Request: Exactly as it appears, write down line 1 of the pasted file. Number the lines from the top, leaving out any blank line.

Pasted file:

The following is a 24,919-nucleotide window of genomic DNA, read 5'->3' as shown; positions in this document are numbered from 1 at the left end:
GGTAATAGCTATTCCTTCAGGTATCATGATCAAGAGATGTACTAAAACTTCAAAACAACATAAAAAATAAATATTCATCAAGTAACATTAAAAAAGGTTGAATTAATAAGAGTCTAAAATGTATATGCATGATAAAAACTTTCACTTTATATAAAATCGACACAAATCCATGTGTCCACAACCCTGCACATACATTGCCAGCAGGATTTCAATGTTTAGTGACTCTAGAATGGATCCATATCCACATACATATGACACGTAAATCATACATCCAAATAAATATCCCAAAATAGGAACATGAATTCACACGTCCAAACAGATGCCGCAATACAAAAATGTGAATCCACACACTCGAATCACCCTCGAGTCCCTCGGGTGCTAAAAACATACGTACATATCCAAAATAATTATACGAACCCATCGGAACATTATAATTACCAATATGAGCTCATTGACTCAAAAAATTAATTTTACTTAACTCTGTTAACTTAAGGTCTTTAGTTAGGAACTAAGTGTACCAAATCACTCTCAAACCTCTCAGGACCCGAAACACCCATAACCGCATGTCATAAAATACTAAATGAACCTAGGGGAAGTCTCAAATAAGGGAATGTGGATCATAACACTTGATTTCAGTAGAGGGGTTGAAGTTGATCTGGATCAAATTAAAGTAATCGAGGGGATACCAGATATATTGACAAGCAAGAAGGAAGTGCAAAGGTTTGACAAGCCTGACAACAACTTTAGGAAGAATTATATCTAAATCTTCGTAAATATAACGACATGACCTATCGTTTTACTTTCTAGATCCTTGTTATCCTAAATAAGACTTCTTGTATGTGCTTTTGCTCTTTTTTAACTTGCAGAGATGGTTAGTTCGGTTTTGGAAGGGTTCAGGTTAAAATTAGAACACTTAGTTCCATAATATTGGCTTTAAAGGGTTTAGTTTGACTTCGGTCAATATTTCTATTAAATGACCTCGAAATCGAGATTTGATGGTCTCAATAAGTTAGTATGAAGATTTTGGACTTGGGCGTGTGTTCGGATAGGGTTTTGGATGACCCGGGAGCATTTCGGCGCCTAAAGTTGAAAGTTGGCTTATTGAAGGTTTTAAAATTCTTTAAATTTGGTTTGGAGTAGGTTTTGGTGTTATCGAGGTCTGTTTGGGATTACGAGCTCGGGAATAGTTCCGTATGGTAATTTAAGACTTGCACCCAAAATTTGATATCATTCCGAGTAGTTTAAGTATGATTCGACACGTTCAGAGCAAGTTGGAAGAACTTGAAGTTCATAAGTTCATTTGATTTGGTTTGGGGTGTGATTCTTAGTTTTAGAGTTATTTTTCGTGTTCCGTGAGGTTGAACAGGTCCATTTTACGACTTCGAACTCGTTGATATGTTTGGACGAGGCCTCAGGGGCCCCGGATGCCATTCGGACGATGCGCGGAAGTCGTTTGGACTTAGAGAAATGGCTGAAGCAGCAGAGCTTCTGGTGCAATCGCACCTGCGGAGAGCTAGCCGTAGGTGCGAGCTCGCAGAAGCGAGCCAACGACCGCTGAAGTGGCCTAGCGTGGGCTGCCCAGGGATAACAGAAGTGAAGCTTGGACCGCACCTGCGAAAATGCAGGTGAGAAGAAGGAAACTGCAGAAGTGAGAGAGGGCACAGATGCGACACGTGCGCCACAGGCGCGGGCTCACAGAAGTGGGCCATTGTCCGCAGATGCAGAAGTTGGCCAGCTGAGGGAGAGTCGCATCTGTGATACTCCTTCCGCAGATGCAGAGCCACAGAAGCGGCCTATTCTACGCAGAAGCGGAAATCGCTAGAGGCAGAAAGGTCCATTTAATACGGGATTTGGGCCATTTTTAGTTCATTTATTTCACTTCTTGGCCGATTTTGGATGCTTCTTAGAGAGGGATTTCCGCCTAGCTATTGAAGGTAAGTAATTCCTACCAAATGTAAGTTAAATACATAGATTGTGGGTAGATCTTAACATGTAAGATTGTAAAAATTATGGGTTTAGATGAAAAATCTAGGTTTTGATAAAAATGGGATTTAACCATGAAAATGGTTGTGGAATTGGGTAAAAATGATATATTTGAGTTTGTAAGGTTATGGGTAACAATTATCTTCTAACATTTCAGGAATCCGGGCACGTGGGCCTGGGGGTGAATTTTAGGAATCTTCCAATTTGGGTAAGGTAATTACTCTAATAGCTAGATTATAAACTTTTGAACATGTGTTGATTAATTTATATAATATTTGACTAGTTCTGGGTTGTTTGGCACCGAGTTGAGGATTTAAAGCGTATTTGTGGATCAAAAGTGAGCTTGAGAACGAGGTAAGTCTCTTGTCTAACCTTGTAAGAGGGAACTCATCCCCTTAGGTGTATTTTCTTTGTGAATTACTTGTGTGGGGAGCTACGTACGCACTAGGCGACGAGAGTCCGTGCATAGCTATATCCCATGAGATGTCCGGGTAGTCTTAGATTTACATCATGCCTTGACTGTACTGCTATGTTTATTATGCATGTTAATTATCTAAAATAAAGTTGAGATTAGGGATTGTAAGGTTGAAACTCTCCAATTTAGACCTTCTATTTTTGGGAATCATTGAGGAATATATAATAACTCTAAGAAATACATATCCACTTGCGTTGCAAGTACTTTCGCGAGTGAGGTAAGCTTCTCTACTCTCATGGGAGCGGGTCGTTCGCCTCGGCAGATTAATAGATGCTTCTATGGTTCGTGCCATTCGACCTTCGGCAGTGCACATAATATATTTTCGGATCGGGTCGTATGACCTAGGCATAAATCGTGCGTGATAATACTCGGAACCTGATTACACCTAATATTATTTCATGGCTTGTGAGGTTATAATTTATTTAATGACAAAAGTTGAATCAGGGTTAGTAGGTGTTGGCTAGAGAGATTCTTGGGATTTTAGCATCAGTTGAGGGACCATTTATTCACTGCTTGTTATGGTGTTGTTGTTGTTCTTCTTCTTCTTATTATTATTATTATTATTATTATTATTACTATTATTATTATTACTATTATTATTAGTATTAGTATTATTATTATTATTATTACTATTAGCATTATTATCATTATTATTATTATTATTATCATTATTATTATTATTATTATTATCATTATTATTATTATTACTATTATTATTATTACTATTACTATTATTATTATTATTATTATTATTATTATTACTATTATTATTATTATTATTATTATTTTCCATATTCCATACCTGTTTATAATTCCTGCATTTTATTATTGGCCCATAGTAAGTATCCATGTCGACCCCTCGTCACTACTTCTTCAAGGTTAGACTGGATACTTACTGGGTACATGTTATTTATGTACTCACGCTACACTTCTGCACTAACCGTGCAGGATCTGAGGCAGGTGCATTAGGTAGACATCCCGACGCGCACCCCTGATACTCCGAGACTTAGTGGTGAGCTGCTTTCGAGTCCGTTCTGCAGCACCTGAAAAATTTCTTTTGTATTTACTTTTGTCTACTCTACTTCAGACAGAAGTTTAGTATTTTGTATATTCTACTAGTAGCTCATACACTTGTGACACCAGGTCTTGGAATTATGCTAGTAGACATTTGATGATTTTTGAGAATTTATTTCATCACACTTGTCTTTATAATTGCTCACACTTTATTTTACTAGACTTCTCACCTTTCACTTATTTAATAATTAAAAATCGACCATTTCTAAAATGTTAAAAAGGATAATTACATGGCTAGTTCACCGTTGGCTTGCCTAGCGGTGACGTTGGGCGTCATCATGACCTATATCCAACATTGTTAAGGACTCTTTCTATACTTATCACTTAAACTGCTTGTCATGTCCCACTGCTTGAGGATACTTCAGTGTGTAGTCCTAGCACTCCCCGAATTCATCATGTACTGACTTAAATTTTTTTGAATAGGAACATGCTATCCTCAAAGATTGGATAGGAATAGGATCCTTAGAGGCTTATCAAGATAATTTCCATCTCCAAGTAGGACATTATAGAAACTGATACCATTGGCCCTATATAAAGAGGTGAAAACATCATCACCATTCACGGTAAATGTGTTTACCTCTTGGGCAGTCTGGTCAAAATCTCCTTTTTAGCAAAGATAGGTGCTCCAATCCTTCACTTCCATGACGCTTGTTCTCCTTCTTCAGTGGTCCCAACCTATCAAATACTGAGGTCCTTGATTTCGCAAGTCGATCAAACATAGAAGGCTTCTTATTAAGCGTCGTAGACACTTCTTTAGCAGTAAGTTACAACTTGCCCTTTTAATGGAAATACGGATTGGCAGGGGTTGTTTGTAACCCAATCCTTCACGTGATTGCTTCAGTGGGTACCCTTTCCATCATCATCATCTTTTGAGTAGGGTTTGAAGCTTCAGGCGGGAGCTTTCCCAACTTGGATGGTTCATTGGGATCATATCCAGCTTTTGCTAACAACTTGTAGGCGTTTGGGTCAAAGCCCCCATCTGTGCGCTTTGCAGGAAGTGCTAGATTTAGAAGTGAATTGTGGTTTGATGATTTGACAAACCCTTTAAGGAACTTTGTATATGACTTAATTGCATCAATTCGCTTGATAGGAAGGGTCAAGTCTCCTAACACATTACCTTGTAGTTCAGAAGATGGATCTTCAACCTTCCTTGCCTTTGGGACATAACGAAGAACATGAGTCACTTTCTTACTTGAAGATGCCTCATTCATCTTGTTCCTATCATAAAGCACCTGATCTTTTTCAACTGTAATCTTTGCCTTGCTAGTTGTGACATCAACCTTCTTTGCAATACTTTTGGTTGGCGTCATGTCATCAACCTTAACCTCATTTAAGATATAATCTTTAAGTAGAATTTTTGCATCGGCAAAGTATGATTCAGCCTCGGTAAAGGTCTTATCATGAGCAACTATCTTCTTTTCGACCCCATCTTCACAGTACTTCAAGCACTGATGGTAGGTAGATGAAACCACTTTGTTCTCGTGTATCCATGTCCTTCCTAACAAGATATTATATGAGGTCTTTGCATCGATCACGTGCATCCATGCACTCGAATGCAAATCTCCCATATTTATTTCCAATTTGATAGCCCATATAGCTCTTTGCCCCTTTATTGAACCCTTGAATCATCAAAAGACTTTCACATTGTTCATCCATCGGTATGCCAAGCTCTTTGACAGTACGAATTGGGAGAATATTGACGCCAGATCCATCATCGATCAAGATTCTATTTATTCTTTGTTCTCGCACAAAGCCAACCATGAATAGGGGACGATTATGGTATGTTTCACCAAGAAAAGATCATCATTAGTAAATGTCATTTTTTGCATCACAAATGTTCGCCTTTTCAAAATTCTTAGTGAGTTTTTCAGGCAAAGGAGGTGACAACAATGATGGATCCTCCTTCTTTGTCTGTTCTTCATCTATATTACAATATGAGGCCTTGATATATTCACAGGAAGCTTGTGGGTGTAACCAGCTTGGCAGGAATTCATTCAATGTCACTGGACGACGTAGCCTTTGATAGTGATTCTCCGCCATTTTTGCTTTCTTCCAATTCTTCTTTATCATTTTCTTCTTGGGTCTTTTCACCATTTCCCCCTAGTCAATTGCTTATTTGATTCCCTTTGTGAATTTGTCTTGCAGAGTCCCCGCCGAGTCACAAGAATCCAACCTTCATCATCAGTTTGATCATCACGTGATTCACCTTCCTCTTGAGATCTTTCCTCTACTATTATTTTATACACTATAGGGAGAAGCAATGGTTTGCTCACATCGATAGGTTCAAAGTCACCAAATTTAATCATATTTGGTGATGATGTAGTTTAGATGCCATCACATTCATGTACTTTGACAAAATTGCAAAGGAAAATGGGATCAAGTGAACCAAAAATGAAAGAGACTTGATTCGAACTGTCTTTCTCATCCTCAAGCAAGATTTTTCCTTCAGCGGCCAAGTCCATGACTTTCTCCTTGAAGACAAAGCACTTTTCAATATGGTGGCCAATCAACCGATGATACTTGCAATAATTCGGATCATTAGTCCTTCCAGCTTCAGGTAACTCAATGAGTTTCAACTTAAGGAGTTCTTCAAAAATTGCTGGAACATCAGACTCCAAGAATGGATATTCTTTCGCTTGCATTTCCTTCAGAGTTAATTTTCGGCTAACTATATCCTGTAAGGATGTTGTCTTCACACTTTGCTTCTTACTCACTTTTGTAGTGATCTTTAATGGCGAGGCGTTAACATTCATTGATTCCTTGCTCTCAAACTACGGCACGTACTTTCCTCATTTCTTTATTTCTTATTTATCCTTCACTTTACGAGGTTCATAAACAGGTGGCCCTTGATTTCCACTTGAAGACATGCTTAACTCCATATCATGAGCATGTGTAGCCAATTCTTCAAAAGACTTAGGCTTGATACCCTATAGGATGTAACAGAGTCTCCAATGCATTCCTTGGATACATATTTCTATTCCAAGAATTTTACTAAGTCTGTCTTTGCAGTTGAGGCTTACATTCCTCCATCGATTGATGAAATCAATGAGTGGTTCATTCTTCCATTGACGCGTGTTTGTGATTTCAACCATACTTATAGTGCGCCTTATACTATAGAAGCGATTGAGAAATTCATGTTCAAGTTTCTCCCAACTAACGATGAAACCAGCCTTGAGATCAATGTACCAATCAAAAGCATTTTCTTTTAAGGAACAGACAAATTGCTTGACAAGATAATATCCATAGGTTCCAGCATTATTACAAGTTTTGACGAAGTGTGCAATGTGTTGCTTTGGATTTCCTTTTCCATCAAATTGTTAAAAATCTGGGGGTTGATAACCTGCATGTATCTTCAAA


The following is a 24,919-nucleotide window of genomic DNA, read 5'->3' as shown; positions in this document are numbered from 1 at the left end: